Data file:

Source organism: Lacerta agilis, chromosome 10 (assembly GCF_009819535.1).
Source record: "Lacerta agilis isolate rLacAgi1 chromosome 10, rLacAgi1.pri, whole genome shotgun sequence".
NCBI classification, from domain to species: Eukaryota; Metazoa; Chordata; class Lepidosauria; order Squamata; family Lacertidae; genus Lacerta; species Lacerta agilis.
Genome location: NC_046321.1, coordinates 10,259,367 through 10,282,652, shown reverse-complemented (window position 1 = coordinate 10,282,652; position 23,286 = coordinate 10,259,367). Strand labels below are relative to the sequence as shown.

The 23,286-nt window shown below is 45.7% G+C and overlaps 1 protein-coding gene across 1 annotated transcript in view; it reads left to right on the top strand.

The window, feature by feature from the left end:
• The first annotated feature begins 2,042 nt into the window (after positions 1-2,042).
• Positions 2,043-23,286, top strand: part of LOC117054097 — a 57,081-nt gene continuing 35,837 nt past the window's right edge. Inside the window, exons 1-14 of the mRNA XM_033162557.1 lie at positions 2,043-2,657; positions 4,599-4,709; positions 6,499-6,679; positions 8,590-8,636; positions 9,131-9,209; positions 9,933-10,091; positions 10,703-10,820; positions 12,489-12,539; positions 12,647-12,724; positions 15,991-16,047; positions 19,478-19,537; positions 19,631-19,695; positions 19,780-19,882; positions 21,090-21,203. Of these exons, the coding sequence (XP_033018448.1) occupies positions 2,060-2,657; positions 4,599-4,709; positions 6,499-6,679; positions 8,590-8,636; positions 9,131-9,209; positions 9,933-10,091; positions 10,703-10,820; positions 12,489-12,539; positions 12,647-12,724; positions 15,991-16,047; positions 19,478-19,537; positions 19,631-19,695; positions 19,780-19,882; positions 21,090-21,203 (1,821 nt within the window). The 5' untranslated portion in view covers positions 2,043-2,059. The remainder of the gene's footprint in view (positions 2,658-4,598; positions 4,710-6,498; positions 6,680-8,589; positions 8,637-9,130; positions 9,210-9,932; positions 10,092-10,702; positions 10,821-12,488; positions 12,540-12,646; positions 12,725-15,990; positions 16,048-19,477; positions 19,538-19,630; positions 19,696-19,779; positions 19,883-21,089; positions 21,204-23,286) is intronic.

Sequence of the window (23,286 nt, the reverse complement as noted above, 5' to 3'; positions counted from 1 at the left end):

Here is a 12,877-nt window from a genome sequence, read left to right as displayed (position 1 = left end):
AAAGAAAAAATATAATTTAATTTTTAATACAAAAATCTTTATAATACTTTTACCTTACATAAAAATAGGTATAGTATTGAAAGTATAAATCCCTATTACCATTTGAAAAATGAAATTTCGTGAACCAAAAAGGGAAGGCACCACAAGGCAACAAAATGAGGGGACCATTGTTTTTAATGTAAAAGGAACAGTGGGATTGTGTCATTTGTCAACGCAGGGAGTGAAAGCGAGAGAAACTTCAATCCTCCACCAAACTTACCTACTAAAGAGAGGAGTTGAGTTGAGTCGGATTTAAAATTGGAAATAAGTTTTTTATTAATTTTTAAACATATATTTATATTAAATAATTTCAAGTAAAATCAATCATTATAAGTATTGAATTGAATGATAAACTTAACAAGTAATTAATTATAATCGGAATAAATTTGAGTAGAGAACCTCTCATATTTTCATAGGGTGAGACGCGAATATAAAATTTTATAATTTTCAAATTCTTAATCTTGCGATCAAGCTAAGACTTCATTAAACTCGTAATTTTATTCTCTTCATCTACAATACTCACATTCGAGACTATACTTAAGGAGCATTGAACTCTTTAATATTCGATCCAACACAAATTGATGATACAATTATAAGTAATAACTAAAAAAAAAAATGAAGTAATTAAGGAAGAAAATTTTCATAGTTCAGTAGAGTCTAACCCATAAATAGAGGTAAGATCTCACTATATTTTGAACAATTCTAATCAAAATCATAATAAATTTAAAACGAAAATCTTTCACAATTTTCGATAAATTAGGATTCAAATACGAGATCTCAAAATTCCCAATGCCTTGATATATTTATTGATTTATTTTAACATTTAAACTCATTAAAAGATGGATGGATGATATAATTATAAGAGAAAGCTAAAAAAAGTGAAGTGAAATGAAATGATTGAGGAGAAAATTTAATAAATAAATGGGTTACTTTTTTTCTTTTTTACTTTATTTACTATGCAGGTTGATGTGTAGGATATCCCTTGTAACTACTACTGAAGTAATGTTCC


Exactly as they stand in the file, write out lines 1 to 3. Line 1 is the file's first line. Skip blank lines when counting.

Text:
Source organism: Lacerta agilis, chromosome 10 (assembly GCF_009819535.1).
Source record: "Lacerta agilis isolate rLacAgi1 chromosome 10, rLacAgi1.pri, whole genome shotgun sequence".
NCBI classification, from domain to species: Eukaryota; Metazoa; Chordata; class Lepidosauria; order Squamata; family Lacertidae; genus Lacerta; species Lacerta agilis.